Bless her heart though, Michelle was right…I went from a halfhearted 400 mL/day to a 1.7L/day dairy cow and eventually both the NICU and my home freezer ran out of room to store all of that nutrient rich milk. Three cheers for me and my pump!! I definitely recommend following that schedule for anyone thinking of pumping or even nursing. It’s a huge time commitment especially when you’re dealing with hormone changes, mood swings, new baby excitement/anxiety but it was totally worth it. My supply never went down until the day I decided to start weaning.
Another exciting moment from that first Monday was when the resident NICU doctor decided to try their hand at removing V’s umbilical line. They thankfully asked me to step to the side because it was not a pretty sight. Like an open sore, the umbilical cord dries up over time and for most kids falls right off. Well V’s was stuck to his lines and getting it unstuck and the lines removed wasn’t pleasant for him, the doctors, nurses or Mommy. It became a team effort as two residents, the regular doctor, and three nurses all threw their hats in the ring. There was blood, towels and gauze all over the place, and if I hadn’t known what they were doing I would have thought something serious was going down in that isolette rather than a ‘simple’ line removal. V screamed his tiny head off (he sounded kind of like a kitten, so cute/pathetic at the same time) and flailed his arms but at the end of a very long half an hour he was finally minus some of the colourful attachments that had been getting tangled around his little legs. One more step in the right direction! Each little bit of progress he made lifted our spirits. We were a little less anxious as we went home for the night, and a little more hopeful that one day, hopefully soon, we’d be a complete family of three, at home, where we all belonged.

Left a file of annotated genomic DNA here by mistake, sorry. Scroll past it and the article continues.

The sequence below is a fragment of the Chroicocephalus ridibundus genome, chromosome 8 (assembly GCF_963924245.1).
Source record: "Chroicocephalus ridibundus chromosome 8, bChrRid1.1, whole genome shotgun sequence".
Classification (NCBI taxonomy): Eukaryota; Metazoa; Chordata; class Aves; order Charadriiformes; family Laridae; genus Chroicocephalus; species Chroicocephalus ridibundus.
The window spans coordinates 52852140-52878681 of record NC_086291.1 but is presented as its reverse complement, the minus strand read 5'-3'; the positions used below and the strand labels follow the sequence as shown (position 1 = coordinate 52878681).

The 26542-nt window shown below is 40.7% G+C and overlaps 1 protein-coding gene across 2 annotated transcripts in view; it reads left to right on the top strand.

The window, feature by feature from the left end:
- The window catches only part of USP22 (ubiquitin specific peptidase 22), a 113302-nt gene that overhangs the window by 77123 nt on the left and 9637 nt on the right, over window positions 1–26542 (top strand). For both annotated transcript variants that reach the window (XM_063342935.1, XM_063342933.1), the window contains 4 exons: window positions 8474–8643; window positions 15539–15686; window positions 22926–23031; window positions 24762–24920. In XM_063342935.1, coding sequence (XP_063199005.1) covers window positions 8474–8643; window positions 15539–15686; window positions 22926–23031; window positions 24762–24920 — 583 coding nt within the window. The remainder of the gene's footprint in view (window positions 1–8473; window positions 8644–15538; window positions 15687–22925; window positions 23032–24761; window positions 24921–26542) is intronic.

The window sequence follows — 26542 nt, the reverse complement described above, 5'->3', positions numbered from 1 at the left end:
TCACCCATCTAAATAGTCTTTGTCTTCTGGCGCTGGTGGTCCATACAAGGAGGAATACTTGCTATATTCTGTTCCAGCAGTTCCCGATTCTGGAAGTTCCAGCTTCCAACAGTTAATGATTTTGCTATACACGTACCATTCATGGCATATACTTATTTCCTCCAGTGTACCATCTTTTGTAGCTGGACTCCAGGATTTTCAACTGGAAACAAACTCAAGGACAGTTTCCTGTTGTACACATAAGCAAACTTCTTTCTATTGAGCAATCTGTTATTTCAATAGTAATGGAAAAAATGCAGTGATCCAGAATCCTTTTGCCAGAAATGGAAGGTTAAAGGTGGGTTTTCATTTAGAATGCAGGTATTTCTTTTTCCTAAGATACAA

Daddy came to visit after work and before rehearsal and we finally got to give our little man his Pooh Bear layette. What a hit!! V must have been excited to finally have a permanent snuggle buddy because he nestled right in. Over the next 6 weeks the layette was sometimes used as a rolled support, a blanket or, just for comfort. Even at 17 months it is his favourite toy. We actually have 7 rotating Pooh Bears, just in case one bites the dust, but more on V and his buddy later. For the moment we were just glad that he had something with him that was ‘his’ and for comfort when we couldn’t be with him.
Obviously it is emotionally crippling to see your child alone in their isolette and have to leave them there, but to top it off, the NICU is also incredibly impersonal. It’s all white walls and beeping equipment, not your typical newborn nursery covered in animals or flowers. The only thing Vaughan wore at the beginning was a diaper and he was always wrapped in hospital receiving blankets, sucked hospital soothers and bathed with hospital washcloths. All of those cute things we had at home were sitting in his empty room just waiting to be used…and all of those clothes would be waiting for a very long time. Newborn sizes go from 5-8 lbs and at under 3 lbs even preemie clothing was a suffocation risk, so our little man went naked. We could have brought in our own clothing and blankets (and we did later on) but the NICU is a crazy busy place and sometimes your personal clothing, even when clearly labelled, has a tendency to become part of the public clothing pile, never to be seen again. We weren’t ready to take a chance on something we might later regret losing, so at that time we stuck with the ugly blue and pink blankets.
Having done our parental duty in spoiling our umbilical line-free little guy with his first toy we headed home for the night and I ended my day the same way it began, spending quality time with my pump!